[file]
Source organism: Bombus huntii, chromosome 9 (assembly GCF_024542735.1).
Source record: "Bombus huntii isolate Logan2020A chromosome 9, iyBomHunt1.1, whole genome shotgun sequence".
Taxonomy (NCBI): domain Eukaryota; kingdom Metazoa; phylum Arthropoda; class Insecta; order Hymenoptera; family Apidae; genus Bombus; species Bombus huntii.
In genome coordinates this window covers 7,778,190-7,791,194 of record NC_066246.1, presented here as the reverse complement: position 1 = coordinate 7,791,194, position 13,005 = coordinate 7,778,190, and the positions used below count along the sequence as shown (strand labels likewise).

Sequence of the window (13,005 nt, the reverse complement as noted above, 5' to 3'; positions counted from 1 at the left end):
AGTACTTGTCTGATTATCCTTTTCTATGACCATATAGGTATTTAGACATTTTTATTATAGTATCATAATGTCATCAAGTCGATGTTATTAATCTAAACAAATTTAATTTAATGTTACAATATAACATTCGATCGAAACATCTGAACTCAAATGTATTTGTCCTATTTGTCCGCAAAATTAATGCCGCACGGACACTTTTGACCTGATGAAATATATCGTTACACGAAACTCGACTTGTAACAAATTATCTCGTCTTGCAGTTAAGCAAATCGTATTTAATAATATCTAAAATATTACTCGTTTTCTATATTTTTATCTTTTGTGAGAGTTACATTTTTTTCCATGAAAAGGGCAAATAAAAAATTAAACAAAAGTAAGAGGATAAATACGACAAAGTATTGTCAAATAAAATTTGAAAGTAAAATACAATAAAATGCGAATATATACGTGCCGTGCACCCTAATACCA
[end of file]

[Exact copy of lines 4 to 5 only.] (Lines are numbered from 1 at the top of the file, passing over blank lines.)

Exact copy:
In genome coordinates this window covers 7,778,190-7,791,194 of record NC_066246.1, presented here as the reverse complement: position 1 = coordinate 7,791,194, position 13,005 = coordinate 7,778,190, and the positions used below count along the sequence as shown (strand labels likewise).

Sequence of the window (13,005 nt, the reverse complement as noted above, 5' to 3'; positions counted from 1 at the left end):